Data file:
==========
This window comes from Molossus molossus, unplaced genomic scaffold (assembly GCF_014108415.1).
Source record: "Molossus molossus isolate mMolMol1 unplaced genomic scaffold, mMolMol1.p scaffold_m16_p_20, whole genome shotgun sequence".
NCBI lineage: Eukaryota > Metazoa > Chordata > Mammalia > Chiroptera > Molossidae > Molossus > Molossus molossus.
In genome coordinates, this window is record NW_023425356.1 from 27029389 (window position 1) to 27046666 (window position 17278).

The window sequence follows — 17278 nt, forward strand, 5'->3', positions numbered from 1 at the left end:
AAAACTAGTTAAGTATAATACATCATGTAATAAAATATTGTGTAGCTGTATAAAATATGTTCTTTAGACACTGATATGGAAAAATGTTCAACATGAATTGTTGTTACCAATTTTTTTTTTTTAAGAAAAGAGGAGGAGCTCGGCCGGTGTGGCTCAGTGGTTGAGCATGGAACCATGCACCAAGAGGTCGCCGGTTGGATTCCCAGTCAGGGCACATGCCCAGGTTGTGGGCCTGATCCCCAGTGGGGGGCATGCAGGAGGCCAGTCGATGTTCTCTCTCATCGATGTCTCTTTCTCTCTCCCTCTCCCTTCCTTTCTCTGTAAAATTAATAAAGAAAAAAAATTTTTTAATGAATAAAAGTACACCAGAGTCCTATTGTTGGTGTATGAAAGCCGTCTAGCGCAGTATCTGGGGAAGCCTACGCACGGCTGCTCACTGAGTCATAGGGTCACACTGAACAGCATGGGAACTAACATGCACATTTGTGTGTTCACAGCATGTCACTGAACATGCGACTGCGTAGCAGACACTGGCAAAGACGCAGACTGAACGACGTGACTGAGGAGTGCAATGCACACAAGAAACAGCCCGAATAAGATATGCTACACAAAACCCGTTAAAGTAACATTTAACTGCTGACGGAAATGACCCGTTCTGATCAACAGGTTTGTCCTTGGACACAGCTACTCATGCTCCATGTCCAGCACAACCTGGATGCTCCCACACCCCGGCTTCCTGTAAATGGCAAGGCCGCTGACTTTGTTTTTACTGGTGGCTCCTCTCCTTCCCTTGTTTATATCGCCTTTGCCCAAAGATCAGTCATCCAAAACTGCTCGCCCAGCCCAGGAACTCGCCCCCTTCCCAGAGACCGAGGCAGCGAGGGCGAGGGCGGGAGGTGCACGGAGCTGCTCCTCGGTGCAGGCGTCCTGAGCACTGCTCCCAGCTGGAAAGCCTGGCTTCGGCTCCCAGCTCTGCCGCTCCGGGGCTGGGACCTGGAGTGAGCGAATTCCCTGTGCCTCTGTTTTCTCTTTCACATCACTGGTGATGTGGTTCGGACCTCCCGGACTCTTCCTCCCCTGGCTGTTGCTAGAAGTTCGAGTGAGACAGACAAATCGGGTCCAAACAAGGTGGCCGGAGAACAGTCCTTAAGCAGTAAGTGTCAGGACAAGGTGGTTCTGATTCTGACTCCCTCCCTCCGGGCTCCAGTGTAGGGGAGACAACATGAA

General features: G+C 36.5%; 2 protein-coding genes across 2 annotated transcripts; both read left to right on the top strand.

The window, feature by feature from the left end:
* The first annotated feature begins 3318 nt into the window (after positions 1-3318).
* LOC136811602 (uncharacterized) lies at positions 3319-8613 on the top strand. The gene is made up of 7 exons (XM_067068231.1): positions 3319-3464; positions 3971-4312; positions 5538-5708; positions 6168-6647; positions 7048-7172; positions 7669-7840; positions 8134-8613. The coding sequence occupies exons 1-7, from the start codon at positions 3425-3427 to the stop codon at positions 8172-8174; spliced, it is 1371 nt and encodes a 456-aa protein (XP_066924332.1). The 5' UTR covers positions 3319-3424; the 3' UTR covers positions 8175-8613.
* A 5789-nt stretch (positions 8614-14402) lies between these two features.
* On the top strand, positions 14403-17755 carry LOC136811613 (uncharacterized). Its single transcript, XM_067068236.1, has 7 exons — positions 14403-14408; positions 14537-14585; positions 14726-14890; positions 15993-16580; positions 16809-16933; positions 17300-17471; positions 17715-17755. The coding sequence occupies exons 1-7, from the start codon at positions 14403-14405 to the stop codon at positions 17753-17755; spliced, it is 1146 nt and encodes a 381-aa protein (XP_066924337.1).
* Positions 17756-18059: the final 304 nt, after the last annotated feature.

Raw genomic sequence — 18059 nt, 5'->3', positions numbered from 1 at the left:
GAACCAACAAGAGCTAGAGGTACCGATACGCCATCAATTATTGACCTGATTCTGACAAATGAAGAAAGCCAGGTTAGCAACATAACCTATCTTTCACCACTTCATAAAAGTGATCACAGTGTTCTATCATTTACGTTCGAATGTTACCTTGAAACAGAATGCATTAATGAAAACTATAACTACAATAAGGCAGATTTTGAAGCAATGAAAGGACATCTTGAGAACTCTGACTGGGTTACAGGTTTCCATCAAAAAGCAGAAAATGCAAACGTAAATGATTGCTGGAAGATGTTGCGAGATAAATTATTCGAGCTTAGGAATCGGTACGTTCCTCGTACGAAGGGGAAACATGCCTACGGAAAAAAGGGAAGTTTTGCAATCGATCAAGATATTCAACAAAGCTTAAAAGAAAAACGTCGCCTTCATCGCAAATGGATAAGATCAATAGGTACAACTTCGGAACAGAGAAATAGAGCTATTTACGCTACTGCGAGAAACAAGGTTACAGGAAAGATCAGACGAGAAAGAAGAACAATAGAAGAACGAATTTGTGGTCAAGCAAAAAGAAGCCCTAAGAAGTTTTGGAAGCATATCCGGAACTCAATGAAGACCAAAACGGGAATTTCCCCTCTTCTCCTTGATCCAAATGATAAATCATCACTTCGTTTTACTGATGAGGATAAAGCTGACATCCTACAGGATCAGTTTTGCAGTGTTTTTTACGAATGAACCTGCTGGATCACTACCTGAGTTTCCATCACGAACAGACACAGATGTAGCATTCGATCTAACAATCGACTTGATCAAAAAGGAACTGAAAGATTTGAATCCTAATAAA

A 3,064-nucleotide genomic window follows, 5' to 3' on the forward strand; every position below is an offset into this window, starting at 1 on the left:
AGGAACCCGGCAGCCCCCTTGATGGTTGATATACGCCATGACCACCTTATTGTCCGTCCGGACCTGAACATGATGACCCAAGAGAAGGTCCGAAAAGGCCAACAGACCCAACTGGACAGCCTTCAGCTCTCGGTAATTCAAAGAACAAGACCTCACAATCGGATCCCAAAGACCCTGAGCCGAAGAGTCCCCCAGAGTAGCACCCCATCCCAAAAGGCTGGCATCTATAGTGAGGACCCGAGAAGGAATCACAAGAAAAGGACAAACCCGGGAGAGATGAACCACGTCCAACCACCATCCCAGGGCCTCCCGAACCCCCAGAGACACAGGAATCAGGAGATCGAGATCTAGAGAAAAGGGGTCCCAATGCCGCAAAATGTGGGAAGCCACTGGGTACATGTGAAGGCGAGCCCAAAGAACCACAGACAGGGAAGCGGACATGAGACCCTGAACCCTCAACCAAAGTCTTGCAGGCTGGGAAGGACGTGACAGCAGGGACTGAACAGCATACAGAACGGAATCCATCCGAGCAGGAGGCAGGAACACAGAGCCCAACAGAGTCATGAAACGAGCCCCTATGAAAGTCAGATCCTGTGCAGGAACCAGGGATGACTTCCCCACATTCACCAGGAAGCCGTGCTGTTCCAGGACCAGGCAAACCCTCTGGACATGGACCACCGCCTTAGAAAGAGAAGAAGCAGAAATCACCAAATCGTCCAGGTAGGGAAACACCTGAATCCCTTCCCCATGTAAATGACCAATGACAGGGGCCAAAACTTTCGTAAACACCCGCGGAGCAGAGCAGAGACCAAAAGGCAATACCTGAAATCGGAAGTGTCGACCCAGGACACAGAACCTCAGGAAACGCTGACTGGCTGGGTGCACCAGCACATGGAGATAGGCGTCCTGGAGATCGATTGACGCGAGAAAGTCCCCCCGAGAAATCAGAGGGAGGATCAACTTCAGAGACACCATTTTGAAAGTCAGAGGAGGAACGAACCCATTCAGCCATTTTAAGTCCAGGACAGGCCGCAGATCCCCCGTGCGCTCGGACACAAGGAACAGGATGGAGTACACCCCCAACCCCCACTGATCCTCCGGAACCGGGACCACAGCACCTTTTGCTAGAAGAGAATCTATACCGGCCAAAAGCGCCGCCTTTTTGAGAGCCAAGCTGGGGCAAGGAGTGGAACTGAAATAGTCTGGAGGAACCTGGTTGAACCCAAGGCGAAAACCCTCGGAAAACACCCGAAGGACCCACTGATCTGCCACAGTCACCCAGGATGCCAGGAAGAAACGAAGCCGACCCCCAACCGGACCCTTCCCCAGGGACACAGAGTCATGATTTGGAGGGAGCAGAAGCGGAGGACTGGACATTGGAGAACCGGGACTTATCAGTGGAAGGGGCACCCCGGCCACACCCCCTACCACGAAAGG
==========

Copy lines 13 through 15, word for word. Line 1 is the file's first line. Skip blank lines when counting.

* Positions 17756-18059: the final 304 nt, after the last annotated feature.

Raw genomic sequence — 18059 nt, 5'->3', positions numbered from 1 at the left:
GAACCAACAAGAGCTAGAGGTACCGATACGCCATCAATTATTGACCTGATTCTGACAAATGAAGAAAGCCAGGTTAGCAACATAACCTATCTTTCACCACTTCATAAAAGTGATCACAGTGTTCTATCATTTACGTTCGAATGTTACCTTGAAACAGAATGCATTAATGAAAACTATAACTACAATAAGGCAGATTTTGAAGCAATGAAAGGACATCTTGAGAACTCTGACTGGGTTACAGGTTTCCATCAAAAAGCAGAAAATGCAAACGTAAATGATTGCTGGAAGATGTTGCGAGATAAATTATTCGAGCTTAGGAATCGGTACGTTCCTCGTACGAAGGGGAAACATGCCTACGGAAAAAAGGGAAGTTTTGCAATCGATCAAGATATTCAACAAAGCTTAAAAGAAAAACGTCGCCTTCATCGCAAATGGATAAGATCAATAGGTACAACTTCGGAACAGAGAAATAGAGCTATTTACGCTACTGCGAGAAACAAGGTTACAGGAAAGATCAGACGAGAAAGAAGAACAATAGAAGAACGAATTTGTGGTCAAGCAAAAAGAAGCCCTAAGAAGTTTTGGAAGCATATCCGGAACTCAATGAAGACCAAAACGGGAATTTCCCCTCTTCTCCTTGATCCAAATGATAAATCATCACTTCGTTTTACTGATGAGGATAAAGCTGACATCCTACAGGATCAGTTTTGCAGTGTTTTTTACGAATGAACCTGCTGGATCACTACCTGAGTTTCCATCACGAACAGACACAGATGTAGCATTCGATCTAACAATCGACTTGATCAAAAAGGAACTGAAAGATTTGAATCCTAATAAA